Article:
Like I said, that code from last time was just test code, not real production code. Though clearly it works, I'd never write code like that in a million years. I'm not thrilled with the way it uses the answer variable of the outer scope as an accumulator, and it is profoundly weird that the "do this function n times" function is a member of the Number prototype and not the Function prototype. Worse still, we have a function that is essentially used as a composition operator that only makes sense to use on functions that have side effects and no arguments or returns. That's a kind of crazy way to do composition operations.

I'd probably do something more like this:

First, define a self-composition *factory* on the Function prototype, so that it is of general use on all functions of one argument, not just functions of no arguments and no returns that have side effects. What we'll do is make a new member function for every function object that returns a new function which is equivalent to calling the input function n times:

Function.prototype.times = function(n) {

var f = this;

return function (x) {

while (n > 0) {

x = f(x);

--n;

}

return x;

};

}

Obviously we don't need to compose functions of more than one argument because we want to feed the *single* output back into the input. Now we compose the function "multiply something by x" with itself n times. That gives us the function "multiply something by x, n times". Pass 1 to that function and we have a handy raiseTo function:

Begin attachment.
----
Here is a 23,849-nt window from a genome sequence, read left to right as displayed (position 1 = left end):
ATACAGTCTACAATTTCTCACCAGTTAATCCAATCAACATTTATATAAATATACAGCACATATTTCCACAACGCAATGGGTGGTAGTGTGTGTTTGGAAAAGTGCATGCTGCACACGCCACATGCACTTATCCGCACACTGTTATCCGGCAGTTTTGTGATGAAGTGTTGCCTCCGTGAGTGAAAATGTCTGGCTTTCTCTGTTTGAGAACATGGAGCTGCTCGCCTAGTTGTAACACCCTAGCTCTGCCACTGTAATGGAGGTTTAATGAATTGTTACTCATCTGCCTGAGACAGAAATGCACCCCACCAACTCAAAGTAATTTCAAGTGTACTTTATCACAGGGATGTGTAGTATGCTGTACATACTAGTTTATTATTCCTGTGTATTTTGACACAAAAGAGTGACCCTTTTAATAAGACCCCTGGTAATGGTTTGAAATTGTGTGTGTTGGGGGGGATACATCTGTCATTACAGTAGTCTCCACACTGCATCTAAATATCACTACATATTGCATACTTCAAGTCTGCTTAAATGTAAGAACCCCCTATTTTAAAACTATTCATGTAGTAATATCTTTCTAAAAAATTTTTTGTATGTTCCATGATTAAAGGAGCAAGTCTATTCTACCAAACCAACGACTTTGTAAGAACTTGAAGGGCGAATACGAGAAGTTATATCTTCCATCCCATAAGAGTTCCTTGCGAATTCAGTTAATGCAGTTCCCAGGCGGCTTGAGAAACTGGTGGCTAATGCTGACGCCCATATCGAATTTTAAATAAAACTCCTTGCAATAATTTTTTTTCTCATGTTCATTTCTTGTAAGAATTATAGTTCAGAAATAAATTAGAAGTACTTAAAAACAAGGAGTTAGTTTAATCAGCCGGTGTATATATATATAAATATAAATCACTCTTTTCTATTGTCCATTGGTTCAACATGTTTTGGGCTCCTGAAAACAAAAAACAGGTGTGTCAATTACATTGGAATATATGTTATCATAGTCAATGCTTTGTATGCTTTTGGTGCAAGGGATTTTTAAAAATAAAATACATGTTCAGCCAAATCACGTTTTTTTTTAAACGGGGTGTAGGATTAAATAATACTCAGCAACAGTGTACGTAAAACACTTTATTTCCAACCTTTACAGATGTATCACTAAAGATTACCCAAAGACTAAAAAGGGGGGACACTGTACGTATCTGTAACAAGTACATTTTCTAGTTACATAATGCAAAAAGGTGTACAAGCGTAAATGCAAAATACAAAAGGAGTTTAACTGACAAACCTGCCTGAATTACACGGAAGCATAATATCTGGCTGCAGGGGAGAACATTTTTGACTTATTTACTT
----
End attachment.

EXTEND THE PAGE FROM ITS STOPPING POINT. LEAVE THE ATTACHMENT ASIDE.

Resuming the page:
Number.prototype.raiseTo = function(power) {

var x = this;

return function(y) {

return x * y

}.times(power)(1);

}

No fuss, no muss, no accumulators, no side effects, no non-number-related functions on the number prototype. I like it!

Heck, if we wanted to get *really* crazy then we could eliminate the local variables entirely by introducing another function constructor in-line:

Function.prototype.times = function(n) {

return function(f) {

return function (x) {

while (n > 0) {

x = f(x);

--n;

}

return x;

}

}(this);

}

Number.prototype.raiseTo = function(power) {

return function(x) {

return function(y) {

return x * y

}

}(this).times(power)(1);

}

Local variables are actually an unnecessary syntactic sugar in Jscript. We can do everything that local variables do by cleverly nesting function scopes. However, it becomes *somewhat* less easy to read, so I would stick to using local variables if I were you!